We want to build “bridges not borders”, Varadkar said in Belfast, Northern Ireland at Queen’s University on Friday.
Varadkar reiterated a preference for Britain to remain part of the EU, and failing that, for it to stay in the European single market to maintain the current free trade arrangements between the Republic of Ireland and the United Kingdom.
“Brexit seriously risks driving a wedge between Northern Ireland and Ireland, between Britain and Ireland,” Varadkar warned, in his first visit to the British-ruled territory on the island of Ireland since taking office in June.
“And I cannot imagine who benefits from that,” he added.
“That’s our vision for the future: building bridges, not borders,” he said.
He said the alternative could mean a return of “hard” customs posts, “a brutal physical manifestation of historic divisions and political failure… a place of bloodshed and violence, of checkpoints. A barrier to trade, prosperity and peace.”
Analysts say the return of a “hard” border could disrupt the fragile peace in Northern Ireland, which was plagued by three decades of unrest until a 1998 peace deal.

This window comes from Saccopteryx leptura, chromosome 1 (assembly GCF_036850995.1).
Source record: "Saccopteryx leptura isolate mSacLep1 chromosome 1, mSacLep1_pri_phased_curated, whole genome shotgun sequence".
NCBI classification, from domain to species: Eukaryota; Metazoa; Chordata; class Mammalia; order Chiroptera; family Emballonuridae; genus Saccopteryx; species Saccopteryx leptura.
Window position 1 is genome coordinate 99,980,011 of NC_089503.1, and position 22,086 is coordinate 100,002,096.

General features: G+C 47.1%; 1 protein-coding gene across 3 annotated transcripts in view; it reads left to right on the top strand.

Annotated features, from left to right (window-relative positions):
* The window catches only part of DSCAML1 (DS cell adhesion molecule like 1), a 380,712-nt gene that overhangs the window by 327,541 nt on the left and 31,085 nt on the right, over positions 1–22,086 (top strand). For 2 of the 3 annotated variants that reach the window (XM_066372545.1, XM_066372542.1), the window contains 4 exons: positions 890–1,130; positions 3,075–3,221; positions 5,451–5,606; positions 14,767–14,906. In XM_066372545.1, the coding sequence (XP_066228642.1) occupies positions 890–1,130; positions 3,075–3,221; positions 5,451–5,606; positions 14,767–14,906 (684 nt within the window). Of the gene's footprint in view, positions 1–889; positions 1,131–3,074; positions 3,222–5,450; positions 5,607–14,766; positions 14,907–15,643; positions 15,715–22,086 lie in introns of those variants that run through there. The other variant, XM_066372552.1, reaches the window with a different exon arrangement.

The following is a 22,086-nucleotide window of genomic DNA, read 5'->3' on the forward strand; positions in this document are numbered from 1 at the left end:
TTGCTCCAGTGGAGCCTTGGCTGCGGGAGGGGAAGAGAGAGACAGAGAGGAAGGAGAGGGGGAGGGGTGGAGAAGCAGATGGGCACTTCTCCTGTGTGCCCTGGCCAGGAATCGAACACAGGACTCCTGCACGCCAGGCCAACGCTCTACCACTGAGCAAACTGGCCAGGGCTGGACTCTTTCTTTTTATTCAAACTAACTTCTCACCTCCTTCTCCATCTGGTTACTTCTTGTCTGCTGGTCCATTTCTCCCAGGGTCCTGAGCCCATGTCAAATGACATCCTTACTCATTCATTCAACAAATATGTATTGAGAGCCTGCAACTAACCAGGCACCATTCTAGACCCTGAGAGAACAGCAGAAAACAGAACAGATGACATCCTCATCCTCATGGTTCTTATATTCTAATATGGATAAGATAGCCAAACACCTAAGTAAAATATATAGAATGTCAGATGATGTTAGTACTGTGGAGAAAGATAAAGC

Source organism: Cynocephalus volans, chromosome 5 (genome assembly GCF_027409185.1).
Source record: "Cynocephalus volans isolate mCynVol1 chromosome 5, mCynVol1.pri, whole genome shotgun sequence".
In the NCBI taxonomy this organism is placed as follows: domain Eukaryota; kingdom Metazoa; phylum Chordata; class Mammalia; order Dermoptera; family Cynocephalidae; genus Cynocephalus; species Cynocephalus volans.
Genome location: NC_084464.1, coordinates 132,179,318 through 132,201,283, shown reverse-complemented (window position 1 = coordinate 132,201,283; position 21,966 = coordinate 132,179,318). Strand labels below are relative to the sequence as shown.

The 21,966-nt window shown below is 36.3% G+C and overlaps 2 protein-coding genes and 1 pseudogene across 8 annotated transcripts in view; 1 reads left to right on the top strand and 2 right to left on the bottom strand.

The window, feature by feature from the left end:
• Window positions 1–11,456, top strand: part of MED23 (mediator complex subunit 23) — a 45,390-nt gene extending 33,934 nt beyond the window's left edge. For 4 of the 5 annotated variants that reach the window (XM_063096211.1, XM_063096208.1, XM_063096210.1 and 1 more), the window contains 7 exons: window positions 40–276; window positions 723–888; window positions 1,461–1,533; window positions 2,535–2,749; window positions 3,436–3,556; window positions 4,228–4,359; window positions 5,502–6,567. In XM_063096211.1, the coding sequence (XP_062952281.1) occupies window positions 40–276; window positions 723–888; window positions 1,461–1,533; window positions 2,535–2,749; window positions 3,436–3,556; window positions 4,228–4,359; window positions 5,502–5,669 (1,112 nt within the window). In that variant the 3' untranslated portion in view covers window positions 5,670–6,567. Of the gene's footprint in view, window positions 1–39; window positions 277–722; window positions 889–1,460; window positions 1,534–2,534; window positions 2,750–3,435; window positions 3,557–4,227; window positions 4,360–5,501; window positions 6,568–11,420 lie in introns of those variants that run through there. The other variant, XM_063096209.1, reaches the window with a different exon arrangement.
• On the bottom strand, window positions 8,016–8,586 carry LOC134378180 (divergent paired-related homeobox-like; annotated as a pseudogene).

Ireland, which after Brexit will have the EU’s only land border with the United Kingdom, is widely seen as the EU country most exposed to the fall-out from Britain’s leaving the bloc.
Varadkar described Brexit as “the challenge of our generation”, saying, “Every single aspect of life in Northern Ireland could be affected by the outcome.”
Varadkar called on Brexit negotiators to find “solutions” to the problems.
Britain began the two-year Brexit process in March.
Varadkar also urged lawmakers in Northern Ireland to restore the suspended regional governement as soon as possible.
Northern Ireland’s regional government collapsed earlier this year due to bitter divisions between the pro-British Democratic Unionist Party (DUP) and Irish nationalist Sinn Fein party.